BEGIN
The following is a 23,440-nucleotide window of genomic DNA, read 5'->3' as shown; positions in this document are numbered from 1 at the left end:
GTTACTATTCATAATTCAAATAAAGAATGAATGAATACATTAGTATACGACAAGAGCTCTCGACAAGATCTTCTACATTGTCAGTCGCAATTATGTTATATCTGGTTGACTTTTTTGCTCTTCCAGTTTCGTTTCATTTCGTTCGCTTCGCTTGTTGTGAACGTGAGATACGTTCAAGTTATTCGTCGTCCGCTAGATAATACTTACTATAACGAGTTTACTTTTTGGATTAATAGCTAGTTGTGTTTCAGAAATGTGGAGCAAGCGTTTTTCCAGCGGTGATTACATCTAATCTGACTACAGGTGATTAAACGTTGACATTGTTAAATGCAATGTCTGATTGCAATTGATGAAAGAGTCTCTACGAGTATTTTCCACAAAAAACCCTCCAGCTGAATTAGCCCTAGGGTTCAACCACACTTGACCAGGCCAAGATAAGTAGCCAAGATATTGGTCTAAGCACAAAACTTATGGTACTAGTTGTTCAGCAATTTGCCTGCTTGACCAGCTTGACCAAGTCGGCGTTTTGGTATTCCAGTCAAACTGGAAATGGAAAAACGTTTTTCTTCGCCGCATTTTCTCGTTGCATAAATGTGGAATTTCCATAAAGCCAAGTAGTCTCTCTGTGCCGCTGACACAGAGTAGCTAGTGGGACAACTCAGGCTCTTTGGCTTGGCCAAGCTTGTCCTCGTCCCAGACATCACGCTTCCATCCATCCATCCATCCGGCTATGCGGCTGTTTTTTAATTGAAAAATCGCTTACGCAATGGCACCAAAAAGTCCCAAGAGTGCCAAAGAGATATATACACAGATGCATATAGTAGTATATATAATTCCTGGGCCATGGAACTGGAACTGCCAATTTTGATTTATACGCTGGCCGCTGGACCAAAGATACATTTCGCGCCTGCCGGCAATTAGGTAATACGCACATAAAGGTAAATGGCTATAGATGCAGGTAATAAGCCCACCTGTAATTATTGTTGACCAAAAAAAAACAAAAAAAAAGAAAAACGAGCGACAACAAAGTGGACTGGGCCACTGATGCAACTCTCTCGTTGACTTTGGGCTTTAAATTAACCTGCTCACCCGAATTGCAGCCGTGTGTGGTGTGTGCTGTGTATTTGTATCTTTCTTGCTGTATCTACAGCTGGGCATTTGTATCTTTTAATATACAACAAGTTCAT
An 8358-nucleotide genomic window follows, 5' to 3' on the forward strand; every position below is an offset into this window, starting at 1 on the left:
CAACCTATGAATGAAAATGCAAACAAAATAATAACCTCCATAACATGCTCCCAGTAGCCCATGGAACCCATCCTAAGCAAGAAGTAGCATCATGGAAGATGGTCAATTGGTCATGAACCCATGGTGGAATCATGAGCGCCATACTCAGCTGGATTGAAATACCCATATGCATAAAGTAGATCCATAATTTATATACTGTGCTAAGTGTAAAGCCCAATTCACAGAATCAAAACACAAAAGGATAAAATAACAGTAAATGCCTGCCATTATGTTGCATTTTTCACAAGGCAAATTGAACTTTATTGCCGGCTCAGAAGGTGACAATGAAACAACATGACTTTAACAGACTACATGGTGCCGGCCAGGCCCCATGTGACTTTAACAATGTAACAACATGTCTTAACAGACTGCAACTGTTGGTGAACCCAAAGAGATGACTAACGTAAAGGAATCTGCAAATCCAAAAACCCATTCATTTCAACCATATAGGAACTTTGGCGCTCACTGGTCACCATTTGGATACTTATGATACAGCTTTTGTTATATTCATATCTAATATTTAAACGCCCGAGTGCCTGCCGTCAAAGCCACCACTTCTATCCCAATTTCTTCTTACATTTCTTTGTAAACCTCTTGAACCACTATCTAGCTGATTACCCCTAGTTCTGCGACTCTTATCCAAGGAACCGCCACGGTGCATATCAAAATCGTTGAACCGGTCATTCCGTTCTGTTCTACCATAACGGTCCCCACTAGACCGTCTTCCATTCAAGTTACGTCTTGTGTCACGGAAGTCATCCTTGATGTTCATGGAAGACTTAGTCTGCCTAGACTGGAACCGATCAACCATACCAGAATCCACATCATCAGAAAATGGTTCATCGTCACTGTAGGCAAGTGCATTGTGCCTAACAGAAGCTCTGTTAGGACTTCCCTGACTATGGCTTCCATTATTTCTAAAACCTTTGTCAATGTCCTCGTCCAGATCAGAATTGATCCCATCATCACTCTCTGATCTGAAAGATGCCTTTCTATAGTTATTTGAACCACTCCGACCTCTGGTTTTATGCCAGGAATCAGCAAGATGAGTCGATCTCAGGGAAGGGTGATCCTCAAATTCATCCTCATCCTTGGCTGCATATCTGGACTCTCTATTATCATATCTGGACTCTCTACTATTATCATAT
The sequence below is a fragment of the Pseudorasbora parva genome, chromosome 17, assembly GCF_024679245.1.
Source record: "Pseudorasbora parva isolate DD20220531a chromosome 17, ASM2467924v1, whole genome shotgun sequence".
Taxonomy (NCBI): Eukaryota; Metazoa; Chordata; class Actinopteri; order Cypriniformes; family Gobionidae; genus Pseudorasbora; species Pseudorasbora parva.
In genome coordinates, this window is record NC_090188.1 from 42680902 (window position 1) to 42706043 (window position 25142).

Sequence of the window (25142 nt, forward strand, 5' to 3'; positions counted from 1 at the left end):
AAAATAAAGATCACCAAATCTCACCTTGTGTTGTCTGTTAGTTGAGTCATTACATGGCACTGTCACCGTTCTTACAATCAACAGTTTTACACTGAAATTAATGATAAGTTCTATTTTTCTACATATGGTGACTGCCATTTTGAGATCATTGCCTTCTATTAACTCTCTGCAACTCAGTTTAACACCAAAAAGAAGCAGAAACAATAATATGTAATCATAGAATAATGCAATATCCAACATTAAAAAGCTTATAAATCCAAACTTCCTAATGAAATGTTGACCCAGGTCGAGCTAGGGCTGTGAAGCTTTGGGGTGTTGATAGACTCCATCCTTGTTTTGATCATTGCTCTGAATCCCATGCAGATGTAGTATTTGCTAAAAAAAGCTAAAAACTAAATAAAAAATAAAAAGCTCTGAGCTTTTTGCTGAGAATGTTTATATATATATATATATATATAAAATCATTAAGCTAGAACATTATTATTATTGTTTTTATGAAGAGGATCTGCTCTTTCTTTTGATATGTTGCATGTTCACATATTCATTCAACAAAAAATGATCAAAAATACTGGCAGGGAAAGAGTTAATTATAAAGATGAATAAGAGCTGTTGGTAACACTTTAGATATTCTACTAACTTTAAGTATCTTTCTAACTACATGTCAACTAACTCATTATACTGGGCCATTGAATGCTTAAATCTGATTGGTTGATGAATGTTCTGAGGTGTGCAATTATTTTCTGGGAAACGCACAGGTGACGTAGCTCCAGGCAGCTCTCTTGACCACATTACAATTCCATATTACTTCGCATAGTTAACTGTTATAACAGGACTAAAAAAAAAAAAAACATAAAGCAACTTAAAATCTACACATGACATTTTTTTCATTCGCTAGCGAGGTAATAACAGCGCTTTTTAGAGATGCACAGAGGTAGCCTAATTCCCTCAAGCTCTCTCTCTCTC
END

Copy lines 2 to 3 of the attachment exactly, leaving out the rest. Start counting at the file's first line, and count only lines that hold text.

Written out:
GTTACTATTCATAATTCAAATAAAGAATGAATGAATACATTAGTATACGACAAGAGCTCTCGACAAGATCTTCTACATTGTCAGTCGCAATTATGTTATATCTGGTTGACTTTTTTGCTCTTCCAGTTTCGTTTCATTTCGTTCGCTTCGCTTGTTGTGAACGTGAGATACGTTCAAGTTATTCGTCGTCCGCTAGATAATACTTACTATAACGAGTTTACTTTTTGGATTAATAGCTAGTTGTGTTTCAGAAATGTGGAGCAAGCGTTTTTCCAGCGGTGATTACATCTAATCTGACTACAGGTGATTAAACGTTGACATTGTTAAATGCAATGTCTGATTGCAATTGATGAAAGAGTCTCTACGAGTATTTTCCACAAAAAACCCTCCAGCTGAATTAGCCCTAGGGTTCAACCACACTTGACCAGGCCAAGATAAGTAGCCAAGATATTGGTCTAAGCACAAAACTTATGGTACTAGTTGTTCAGCAATTTGCCTGCTTGACCAGCTTGACCAAGTCGGCGTTTTGGTATTCCAGTCAAACTGGAAATGGAAAAACGTTTTTCTTCGCCGCATTTTCTCGTTGCATAAATGTGGAATTTCCATAAAGCCAAGTAGTCTCTCTGTGCCGCTGACACAGAGTAGCTAGTGGGACAACTCAGGCTCTTTGGCTTGGCCAAGCTTGTCCTCGTCCCAGACATCACGCTTCCATCCATCCATCCATCCGGCTATGCGGCTGTTTTTTAATTGAAAAATCGCTTACGCAATGGCACCAAAAAGTCCCAAGAGTGCCAAAGAGATATATACACAGATGCATATAGTAGTATATATAATTCCTGGGCCATGGAACTGGAACTGCCAATTTTGATTTATACGCTGGCCGCTGGACCAAAGATACATTTCGCGCCTGCCGGCAATTAGGTAATACGCACATAAAGGTAAATGGCTATAGATGCAGGTAATAAGCCCACCTGTAATTATTGTTGACCAAAAAAAAACAAAAAAAAAGAAAAACGAGCGACAACAAAGTGGACTGGGCCACTGATGCAACTCTCTCGTTGACTTTGGGCTTTAAATTAACCTGCTCACCCGAATTGCAGCCGTGTGTGGTGTGTGCTGTGTATTTGTATCTTTCTTGCTGTATCTACAGCTGGGCATTTGTATCTTTTAATATACAACAAGTTCAT
An 8358-nucleotide genomic window follows, 5' to 3' on the forward strand; every position below is an offset into this window, starting at 1 on the left: